You know the symptoms: your dog starts to whine or tries to dig a hole in the carpet. He might shed excessively or become Velcroed to your lap. The ears are back, and the tail is between the legs. When your dog is scared, you know it, but you might not always know what the dog is reacting to. Here are the top ten things dogs have phobias about:
10. Men: The reasons aren’t entirely clear, but many dogs are afraid of men. It probably has something to do with the deeper voice or the perceived domination of the male of most any species.
9. Strangers: Although your dog undoubtedly has good instincts about whom to trust, a generalized fear of all strangers can be troublesome. If your dog reacts badly to only certain people, you might be wise to pay attention, but if he or she is hinky around every new person, it’s probably due to a phobia.
8. Children: Usually, a fear of children results from bad experiences with children. Whether a neighbor child has been rough with your dog or previous owners didn’t take the time to socialize their children to the dog, your dog likely has good reasons for treading lightly around the wee ones.
7. Stairs: Many dogs are fearful of open staircases – those with open treads or with open sides. You can often solve the problem by putting up a barrier of some kind over the open spaces. When my dog refused the basement stairs, we simply put up a cheap lattice work, spray-painted to match our decor, along the open side of the staircase. Problem solved. You might also make sure the surface of the stairs isn’t too slick for your dog to maintain good traction. Also, older dogs might refuse steps when their joints become too arthritic to handle them.
6. Car Rides: Although most dogs will ride along in the car, head hung out the window, ears blowing in the wind, and nose going a thousand sniffs a second to pick up all of the enticing smells in the wind, some dogs are terrified of the ride. This can stem from the fact that the only place the car ever takes them is to the vet, or it may be a fear of simply not being in control of where they are going.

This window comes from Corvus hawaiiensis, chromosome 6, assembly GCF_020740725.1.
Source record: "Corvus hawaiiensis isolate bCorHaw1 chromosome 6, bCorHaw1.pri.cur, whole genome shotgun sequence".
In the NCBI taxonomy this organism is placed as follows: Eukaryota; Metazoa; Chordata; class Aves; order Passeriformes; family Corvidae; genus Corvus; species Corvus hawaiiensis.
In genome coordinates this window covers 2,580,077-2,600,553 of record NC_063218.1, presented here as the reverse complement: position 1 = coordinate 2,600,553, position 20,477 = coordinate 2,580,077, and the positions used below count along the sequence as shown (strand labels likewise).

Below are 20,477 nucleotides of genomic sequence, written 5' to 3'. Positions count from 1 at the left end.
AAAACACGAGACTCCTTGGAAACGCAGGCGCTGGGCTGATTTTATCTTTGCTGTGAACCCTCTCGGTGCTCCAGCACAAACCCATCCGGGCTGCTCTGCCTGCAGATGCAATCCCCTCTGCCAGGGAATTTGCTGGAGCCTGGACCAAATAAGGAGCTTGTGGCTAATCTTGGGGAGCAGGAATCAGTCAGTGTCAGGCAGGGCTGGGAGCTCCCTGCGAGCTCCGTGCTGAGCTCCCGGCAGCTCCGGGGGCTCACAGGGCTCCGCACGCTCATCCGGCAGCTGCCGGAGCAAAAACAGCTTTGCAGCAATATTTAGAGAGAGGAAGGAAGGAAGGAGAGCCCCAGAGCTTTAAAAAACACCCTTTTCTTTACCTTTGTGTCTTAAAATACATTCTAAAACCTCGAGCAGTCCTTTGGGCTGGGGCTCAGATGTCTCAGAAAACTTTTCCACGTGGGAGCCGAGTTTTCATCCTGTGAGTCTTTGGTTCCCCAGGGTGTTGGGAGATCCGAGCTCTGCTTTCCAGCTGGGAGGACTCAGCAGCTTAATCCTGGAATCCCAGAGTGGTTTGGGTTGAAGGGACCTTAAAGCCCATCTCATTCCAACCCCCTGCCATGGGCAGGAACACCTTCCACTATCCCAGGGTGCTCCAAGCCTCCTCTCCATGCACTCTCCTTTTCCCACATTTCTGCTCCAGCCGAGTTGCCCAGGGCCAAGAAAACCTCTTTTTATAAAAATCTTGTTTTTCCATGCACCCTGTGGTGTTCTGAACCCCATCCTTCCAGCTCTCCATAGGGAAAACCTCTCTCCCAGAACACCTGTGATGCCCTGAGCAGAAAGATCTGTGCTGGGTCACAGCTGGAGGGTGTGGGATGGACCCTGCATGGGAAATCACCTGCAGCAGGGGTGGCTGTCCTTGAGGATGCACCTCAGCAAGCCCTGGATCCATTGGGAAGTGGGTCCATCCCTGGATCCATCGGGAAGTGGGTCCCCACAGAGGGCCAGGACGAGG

5. Specific objects: Whether it’s the vacuum cleaner, a wall decoration, or a child’s toy, many dogs have irrational fears of a specific object. It could be the noise that sets them off or just the fact that something new has been introduced to their environment. We had an African mask hung on the wall that drove my Vizsla absolutely crazy! I think it was the eye holes. We finally had to take it down to get any peace.
4. Veterinarians: I don’t know of any dogs who are actually chomping at the bit to go to the vet, but for some dogs this fear rises to the level of a true phobia. It could be due to the smell of the office or the poking and prodding that usually accompanies a visit to the vet.
3. Being left alone: Otherwise known as separation anxiety, many dogs have just an awful time adjusting to life without the constant company of their humans. Dogs have always been pack animals, and many simply cannot function well without the pack.
2. Fireworks: For something that happens only a few times a year, it’s hard to believe dogs could be so scared of them. And the fireworks don’t even have to be close to draw out the fear. Our local fireworks show is over three miles away from our house, but the dogs still go nuts when they hear them.
1. Thunder: There’s no escaping the occasional thunderstorm, and many dogs react very badly to them. It’s unknown whether it’s the actual noise of the thunder or the change in atmospheric pressure that accompanies storms.
So what can you do if your dog has any (or, God forbid, all) of these phobias? Come back tomorrow for some suggestions on overcoming phobias, or at least making it a little less stressful for your dog.
Until next time,
Good day, and good dog!